Max de Crinis

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Max de Crinis (1889-1945) was a German academic psychiatrist who worked with the Nazis in a number of efforts, including the planning of the euthanasia program[1] and, assisting counterespionage personnel of the SD, in field operations. He assisted Walter Schellenberg in capturing British agents in the Venlo Incident.

De Crinis, who Robert Jay Lifton called the "most outspoken and influential Nazi in the German psychiatric establishment", was both a respected physician and a Nazi activist. He worked with the RuSHA, but also performed respected research and probably protected some concentration camp and potential euthanasia victims.[2] After he examined Hitler and diagnosed Parkinson's disease, he was part of an initiative for a 1945 armistice with the West, working with Heinrich Himmler, Leonardo Conti, and Walter Schellenberg. [3]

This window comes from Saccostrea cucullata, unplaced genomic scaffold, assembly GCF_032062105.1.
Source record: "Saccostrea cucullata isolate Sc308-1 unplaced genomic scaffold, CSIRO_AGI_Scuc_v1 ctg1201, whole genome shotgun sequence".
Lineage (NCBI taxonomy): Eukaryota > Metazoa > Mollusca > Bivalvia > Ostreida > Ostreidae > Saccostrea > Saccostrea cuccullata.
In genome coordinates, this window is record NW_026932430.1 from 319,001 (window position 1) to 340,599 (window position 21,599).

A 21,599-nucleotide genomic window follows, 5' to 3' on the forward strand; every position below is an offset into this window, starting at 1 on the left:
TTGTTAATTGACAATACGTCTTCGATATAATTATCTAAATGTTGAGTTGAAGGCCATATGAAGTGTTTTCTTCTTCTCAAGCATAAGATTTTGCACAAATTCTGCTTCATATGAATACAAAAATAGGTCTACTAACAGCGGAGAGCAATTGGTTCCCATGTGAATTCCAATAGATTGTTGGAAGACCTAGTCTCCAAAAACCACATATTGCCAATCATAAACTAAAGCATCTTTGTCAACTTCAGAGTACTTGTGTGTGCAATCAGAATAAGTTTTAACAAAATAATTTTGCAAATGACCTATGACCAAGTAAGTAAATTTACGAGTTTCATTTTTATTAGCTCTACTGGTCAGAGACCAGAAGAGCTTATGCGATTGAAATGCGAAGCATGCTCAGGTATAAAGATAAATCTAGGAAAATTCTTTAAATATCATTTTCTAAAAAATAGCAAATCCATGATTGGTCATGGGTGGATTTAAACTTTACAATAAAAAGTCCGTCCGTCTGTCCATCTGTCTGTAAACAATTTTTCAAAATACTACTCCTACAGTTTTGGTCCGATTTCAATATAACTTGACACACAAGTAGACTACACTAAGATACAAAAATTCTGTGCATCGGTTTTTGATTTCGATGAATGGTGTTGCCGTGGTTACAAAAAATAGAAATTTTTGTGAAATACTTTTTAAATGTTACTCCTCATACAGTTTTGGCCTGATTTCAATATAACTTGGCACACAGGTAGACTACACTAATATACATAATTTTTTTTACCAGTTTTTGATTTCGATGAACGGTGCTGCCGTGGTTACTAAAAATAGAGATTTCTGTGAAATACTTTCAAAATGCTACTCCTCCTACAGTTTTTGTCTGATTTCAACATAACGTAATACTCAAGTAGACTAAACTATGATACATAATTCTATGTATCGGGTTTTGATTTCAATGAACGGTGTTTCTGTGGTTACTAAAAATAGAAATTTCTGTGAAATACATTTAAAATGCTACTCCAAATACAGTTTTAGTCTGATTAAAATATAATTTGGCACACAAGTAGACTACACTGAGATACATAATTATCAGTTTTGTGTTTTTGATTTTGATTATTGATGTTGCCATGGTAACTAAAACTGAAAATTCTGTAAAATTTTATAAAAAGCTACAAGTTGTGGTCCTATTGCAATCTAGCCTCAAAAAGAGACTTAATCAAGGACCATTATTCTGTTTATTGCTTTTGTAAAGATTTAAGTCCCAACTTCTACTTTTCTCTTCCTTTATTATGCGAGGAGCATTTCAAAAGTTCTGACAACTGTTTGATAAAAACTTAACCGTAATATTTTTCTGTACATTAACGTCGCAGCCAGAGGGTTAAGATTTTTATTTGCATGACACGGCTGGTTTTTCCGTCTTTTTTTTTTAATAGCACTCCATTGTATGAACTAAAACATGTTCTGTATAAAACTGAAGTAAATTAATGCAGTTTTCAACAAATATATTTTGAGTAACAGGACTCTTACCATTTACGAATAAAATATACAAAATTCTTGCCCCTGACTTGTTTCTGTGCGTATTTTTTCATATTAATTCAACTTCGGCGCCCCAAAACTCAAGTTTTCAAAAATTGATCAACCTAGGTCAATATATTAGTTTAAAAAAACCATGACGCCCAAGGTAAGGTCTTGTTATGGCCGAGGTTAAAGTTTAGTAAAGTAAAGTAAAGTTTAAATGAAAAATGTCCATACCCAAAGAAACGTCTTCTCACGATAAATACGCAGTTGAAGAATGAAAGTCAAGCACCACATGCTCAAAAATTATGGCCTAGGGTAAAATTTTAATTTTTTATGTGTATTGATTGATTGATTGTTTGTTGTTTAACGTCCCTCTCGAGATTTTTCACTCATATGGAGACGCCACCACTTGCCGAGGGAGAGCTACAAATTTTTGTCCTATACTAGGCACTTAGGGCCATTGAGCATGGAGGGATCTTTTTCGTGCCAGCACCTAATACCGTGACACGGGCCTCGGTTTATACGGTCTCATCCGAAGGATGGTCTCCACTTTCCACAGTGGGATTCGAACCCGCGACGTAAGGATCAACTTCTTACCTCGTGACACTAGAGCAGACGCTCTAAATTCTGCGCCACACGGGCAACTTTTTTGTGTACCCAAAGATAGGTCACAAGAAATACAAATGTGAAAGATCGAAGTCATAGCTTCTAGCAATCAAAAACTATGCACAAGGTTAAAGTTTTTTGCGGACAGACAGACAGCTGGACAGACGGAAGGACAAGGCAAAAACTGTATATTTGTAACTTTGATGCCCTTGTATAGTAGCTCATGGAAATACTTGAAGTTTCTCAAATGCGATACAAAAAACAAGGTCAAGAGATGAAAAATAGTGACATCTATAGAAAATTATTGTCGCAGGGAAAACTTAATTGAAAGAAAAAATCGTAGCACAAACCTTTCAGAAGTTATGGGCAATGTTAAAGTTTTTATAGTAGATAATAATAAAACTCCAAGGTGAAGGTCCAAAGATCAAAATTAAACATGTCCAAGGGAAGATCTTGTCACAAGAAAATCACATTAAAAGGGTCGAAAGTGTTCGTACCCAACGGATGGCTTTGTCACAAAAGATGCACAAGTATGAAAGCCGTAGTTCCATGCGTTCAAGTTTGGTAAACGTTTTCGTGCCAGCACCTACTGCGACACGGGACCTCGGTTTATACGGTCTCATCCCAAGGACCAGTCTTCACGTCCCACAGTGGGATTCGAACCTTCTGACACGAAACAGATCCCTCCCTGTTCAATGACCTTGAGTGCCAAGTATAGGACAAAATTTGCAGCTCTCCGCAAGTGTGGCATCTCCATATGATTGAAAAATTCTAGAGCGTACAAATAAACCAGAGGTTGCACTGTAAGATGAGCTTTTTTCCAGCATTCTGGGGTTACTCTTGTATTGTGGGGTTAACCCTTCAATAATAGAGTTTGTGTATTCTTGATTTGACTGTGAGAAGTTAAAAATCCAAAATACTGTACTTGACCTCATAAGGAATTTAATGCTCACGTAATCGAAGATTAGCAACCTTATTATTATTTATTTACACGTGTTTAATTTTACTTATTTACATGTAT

He committed suicide in May 1945.

References

  1. Robert Jay Lifton (1986), The Nazi Doctors: medical killing and the psychology of genocide, Basic Books, p. 65
  2. Gerstenbrand, Franz and Karamat, Elisabeth (1999), "(Abstract) Adolf Hitler's Parkinson's disease and an attempt to analyse his personality structure", European Journal of Neurology 6
  3. Lifton, pp. 120-122